# differential

• May 15th 2013, 05:58 AM
kastamonu
differential
y=sinx+cosx is a function defined in the interval [0,pi/6], find derivative of f^-1(x)?
• May 15th 2013, 07:08 AM
hollywood
Re: differential
The derivative of $f^{-1}(x)$ is $\frac{1}{f'(x)}$.

- Hollywood
• May 15th 2013, 10:01 PM
kastamonu
Re: differential
Yes it is but I couldn't find the answer given by this method.
• May 15th 2013, 10:12 PM
kastamonu
Re: differential

y^2=1+sin2x y=sqrt(1+sin2x) and if we differentiate y, and write it

1/dy/dx, we find 1/cosx/sqrt(1+sin2x).
• May 16th 2013, 06:52 AM
hollywood
Re: differential
You have $y=\sin{x}+\cos{x}$ so $\frac{dy}{dx}$ should be $\cos{x}-\sin{x}$. I don't see how you get $\frac{1}{\sqrt{2-x^2}}$. Are you sure the problem and answer are both copied correctly?

I follow you on the second line of your post. On the third line you should have $\cos{2x}$ instead of $\cos{x}$ giving $\frac{\sqrt{1+\sin{2x}}}{\cos{2x}}$.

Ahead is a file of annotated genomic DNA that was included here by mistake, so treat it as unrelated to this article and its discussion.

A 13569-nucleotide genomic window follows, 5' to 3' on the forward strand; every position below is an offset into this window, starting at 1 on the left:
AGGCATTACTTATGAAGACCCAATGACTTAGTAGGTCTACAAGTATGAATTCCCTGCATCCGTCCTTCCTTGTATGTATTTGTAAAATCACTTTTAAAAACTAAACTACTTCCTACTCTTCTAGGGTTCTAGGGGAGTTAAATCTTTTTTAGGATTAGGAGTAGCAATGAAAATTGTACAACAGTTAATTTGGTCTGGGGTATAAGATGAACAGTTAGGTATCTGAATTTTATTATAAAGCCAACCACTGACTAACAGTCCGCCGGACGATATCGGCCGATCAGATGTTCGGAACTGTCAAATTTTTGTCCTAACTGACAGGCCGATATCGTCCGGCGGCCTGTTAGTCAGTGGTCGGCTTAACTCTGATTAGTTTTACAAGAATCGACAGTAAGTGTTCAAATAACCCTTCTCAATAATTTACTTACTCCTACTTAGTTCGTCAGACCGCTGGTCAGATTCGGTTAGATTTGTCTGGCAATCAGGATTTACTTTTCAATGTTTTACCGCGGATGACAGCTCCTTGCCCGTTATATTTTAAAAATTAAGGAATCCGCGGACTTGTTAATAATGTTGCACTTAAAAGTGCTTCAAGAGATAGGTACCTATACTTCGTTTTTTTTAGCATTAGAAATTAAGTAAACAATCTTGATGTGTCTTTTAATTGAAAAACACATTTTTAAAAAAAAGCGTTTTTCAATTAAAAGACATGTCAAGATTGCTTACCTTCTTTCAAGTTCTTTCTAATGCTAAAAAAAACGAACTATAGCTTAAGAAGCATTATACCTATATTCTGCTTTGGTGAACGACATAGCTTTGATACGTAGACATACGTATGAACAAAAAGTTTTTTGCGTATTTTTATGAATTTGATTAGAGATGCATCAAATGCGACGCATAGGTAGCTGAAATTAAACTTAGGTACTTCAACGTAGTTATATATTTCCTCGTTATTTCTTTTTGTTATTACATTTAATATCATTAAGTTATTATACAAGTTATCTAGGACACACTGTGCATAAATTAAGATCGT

- Hollywood
• May 16th 2013, 07:34 AM
kastamonu
Re: differential
[QUOTE=hollywood;787266]You have $y=\sin{x}+\cos{x}$ so $\frac{dy}{dx}$ should be $\cos{x}-\sin{x}$. I don't see how you get $\frac{1}{\sqrt{2-x^2}}$. Are you sure the problem and answer are both copied correctly?

I follow you on the second line of your post. On the third line you should have $\cos{2x}$ instead of $\cos{x}$ giving $\frac{\sqrt{1+\sin{2x}}}{\cos{2x}}$.
y^2=1+sin2x, f^-1(x)=1/2.arcsin(x^2-1),x/(2x^2-x^4)
• May 16th 2013, 08:17 AM
hollywood
Re: differential
Oh, sure enough. It should be $\frac{x}{\sqrt{2x^2-x^4}}$, and then you can cancel x giving $\frac{1}{\sqrt{2-x^2}}$.

In my solution I forgot to swap y and x, so I should have had $\cos{y}-\sin{y}$, which gives the same thing if you substitute $y=\frac{1}{2}\sin^{-1}(x^2-1)$ (after a lot of algebra). Your solution is more direct. Well done.

- Hollywood